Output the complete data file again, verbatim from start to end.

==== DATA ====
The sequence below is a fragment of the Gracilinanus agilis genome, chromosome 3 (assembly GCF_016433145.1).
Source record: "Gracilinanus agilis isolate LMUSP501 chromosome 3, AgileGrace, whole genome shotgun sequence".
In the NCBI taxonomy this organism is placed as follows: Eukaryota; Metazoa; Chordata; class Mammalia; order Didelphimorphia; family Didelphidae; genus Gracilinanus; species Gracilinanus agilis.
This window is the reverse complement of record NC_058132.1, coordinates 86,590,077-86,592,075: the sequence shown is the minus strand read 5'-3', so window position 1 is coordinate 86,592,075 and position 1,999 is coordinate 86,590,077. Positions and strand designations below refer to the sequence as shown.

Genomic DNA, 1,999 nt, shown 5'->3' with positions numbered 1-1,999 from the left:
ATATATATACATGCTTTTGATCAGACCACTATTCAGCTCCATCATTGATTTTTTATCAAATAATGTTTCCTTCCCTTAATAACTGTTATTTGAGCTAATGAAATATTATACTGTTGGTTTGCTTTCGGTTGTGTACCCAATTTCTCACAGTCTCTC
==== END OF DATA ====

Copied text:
The sequence below is a fragment of the Gracilinanus agilis genome, chromosome 3 (assembly GCF_016433145.1).
Source record: "Gracilinanus agilis isolate LMUSP501 chromosome 3, AgileGrace, whole genome shotgun sequence".
In the NCBI taxonomy this organism is placed as follows: Eukaryota; Metazoa; Chordata; class Mammalia; order Didelphimorphia; family Didelphidae; genus Gracilinanus; species Gracilinanus agilis.
This window is the reverse complement of record NC_058132.1, coordinates 86,590,077-86,592,075: the sequence shown is the minus strand read 5'-3', so window position 1 is coordinate 86,592,075 and position 1,999 is coordinate 86,590,077. Positions and strand designations below refer to the sequence as shown.

Genomic DNA, 1,999 nt, shown 5'->3' with positions numbered 1-1,999 from the left:
ATATATATACATGCTTTTGATCAGACCACTATTCAGCTCCATCATTGATTTTTTATCAAATAATGTTTCCTTCCCTTAATAACTGTTATTTGAGCTAATGAAATATTATACTGTTGGTTTGCTTTCGGTTGTGTACCCAATTTCTCACAGTCTCTC